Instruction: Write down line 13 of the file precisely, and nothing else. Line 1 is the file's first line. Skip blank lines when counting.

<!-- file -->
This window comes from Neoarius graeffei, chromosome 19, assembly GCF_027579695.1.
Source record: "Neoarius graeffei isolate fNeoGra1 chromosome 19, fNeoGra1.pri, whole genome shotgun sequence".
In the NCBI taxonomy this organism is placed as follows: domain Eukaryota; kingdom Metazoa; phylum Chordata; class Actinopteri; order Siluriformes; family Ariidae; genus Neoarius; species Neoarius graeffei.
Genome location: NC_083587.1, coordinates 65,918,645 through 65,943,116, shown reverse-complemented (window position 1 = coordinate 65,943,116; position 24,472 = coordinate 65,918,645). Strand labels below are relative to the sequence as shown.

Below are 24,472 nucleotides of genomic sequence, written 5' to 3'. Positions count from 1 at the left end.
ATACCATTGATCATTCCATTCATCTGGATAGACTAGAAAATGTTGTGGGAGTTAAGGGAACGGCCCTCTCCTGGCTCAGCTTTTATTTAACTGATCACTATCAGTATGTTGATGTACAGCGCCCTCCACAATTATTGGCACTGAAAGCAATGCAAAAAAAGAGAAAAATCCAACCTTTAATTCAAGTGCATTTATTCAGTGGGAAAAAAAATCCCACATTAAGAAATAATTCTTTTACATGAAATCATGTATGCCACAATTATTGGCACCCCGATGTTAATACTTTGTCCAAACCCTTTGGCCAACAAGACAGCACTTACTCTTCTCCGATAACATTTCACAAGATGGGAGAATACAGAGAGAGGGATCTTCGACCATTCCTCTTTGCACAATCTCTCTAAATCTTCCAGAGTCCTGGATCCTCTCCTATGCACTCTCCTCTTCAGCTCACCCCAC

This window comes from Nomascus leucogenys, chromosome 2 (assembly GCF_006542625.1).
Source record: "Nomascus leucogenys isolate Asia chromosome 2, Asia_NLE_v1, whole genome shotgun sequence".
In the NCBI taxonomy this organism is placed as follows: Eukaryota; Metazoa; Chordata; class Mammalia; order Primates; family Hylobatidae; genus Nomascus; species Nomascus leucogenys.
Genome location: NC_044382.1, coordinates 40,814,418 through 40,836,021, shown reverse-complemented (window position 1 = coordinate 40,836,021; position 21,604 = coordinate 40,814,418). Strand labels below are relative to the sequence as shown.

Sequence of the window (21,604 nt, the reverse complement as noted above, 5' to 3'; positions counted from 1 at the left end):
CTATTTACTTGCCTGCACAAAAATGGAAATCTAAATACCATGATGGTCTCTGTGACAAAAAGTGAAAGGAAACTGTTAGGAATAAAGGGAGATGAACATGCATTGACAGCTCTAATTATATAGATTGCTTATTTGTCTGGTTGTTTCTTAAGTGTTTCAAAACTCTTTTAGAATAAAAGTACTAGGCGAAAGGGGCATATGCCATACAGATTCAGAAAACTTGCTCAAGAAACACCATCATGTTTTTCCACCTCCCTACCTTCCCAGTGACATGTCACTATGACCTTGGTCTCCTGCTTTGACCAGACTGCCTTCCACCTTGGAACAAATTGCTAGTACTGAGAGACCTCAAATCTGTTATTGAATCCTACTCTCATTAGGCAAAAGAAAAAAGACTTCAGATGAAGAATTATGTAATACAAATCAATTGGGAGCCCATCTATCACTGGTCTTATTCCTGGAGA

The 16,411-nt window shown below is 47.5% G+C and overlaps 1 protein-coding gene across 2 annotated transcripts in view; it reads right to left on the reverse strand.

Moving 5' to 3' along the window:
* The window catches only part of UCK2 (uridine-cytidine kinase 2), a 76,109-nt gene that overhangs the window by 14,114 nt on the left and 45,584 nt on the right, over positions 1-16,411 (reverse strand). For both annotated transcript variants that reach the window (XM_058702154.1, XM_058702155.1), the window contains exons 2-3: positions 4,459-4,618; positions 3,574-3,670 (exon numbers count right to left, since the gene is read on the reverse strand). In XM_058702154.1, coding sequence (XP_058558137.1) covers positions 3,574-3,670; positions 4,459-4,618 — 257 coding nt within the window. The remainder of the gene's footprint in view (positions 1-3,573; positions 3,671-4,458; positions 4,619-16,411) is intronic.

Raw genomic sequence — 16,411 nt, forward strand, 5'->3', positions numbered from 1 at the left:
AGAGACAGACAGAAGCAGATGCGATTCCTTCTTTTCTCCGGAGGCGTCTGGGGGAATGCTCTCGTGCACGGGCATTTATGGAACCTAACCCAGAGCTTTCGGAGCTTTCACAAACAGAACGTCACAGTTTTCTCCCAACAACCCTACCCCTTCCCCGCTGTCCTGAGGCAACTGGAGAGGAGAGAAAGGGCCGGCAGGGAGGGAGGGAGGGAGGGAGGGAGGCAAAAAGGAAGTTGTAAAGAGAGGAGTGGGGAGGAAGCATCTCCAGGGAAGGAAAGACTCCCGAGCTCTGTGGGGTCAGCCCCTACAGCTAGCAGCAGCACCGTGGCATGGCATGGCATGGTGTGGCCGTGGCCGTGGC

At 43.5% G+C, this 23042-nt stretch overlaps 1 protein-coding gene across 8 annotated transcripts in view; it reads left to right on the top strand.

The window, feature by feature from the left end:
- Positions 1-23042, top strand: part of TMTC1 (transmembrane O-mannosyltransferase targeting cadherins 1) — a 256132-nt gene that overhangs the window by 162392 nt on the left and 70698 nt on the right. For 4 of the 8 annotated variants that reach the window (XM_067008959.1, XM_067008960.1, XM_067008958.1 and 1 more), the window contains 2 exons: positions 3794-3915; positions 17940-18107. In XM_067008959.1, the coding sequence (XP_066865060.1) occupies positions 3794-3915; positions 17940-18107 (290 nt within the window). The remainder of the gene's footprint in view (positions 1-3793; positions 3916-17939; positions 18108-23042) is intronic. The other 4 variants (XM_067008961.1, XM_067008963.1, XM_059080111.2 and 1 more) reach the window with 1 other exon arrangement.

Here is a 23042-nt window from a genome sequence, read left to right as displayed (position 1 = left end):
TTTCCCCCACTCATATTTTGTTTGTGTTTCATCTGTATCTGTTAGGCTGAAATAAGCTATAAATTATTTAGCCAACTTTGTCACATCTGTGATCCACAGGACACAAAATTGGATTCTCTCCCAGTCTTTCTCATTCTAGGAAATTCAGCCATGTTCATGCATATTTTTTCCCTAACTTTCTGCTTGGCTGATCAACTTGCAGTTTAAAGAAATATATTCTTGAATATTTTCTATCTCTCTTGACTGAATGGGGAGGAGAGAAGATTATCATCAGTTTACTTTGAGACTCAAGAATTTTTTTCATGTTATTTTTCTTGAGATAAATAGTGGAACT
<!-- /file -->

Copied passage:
The 16,411-nt window shown below is 47.5% G+C and overlaps 1 protein-coding gene across 2 annotated transcripts in view; it reads right to left on the reverse strand.